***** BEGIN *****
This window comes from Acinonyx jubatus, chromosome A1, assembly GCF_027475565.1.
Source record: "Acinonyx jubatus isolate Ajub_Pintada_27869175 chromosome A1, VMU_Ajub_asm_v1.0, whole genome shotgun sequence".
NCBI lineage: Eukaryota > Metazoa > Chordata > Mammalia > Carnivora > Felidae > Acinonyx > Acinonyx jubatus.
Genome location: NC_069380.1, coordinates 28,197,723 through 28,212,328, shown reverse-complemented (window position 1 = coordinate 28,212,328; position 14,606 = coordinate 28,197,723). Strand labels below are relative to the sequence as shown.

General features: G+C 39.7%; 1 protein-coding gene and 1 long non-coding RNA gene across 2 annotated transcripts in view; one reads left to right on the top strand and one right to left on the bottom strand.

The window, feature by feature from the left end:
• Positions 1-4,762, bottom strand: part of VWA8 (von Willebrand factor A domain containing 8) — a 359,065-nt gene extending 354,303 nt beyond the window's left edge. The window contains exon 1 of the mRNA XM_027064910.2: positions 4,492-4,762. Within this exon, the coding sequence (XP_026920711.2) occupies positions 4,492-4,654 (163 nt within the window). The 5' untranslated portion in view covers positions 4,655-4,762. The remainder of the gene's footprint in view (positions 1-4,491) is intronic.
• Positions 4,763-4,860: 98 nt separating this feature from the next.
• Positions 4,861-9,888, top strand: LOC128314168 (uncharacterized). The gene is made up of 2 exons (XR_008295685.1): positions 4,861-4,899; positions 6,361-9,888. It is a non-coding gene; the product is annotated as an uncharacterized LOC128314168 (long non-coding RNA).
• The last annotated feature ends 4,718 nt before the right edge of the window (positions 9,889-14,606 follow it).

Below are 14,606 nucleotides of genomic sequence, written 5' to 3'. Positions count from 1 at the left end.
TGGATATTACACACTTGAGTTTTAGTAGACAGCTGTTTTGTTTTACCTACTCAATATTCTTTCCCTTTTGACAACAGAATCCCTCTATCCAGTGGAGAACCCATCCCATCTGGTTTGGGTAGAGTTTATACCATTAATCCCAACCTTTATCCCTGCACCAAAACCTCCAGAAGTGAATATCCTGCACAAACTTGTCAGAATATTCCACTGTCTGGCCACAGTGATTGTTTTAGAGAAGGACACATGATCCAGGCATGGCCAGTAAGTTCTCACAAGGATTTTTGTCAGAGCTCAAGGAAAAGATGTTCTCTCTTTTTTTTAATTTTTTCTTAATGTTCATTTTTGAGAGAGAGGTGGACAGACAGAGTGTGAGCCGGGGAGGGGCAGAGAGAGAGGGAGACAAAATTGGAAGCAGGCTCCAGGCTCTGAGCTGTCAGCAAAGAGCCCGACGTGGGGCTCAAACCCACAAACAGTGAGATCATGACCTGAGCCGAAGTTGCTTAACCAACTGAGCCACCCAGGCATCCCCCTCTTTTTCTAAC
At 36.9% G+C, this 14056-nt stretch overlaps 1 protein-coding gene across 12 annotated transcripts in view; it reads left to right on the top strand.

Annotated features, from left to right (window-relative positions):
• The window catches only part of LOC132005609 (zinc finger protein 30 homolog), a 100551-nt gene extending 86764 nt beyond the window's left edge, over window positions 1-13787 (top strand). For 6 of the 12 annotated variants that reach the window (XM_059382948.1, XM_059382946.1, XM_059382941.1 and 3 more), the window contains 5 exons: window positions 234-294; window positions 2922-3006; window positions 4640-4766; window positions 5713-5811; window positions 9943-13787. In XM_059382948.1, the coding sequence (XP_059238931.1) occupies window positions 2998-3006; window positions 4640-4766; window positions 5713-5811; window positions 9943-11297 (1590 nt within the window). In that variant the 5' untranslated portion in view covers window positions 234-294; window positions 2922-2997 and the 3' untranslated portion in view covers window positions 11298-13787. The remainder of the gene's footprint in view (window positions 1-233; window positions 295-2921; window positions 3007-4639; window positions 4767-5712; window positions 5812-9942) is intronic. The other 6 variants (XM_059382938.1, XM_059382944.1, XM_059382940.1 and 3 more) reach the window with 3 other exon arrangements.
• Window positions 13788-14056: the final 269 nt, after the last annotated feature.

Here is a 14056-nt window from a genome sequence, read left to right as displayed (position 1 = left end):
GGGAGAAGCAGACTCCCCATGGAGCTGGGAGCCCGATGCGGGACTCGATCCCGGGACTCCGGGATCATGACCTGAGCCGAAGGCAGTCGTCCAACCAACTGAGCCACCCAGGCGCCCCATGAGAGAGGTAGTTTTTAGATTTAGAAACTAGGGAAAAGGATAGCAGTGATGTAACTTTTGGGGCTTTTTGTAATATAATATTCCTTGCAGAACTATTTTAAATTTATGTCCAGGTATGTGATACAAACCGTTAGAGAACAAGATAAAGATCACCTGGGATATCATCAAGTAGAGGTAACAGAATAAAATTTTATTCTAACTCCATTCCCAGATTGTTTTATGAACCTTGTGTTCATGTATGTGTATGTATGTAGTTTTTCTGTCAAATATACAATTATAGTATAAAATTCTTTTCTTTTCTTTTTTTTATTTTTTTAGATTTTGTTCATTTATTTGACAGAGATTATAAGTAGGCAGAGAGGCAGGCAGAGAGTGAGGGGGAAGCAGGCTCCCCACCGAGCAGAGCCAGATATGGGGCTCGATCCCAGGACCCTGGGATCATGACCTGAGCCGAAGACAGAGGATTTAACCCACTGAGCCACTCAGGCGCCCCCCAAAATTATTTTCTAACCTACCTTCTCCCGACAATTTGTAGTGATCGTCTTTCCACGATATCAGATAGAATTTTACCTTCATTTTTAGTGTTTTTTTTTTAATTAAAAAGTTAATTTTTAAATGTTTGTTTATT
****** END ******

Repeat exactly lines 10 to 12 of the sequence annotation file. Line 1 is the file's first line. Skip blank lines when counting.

• The last annotated feature ends 4,718 nt before the right edge of the window (positions 9,889-14,606 follow it).

Below are 14,606 nucleotides of genomic sequence, written 5' to 3'. Positions count from 1 at the left end.
TGGATATTACACACTTGAGTTTTAGTAGACAGCTGTTTTGTTTTACCTACTCAATATTCTTTCCCTTTTGACAACAGAATCCCTCTATCCAGTGGAGAACCCATCCCATCTGGTTTGGGTAGAGTTTATACCATTAATCCCAACCTTTATCCCTGCACCAAAACCTCCAGAAGTGAATATCCTGCACAAACTTGTCAGAATATTCCACTGTCTGGCCACAGTGATTGTTTTAGAGAAGGACACATGATCCAGGCATGGCCAGTAAGTTCTCACAAGGATTTTTGTCAGAGCTCAAGGAAAAGATGTTCTCTCTTTTTTTTAATTTTTTCTTAATGTTCATTTTTGAGAGAGAGGTGGACAGACAGAGTGTGAGCCGGGGAGGGGCAGAGAGAGAGGGAGACAAAATTGGAAGCAGGCTCCAGGCTCTGAGCTGTCAGCAAAGAGCCCGACGTGGGGCTCAAACCCACAAACAGTGAGATCATGACCTGAGCCGAAGTTGCTTAACCAACTGAGCCACCCAGGCATCCCCCTCTTTTTCTAAC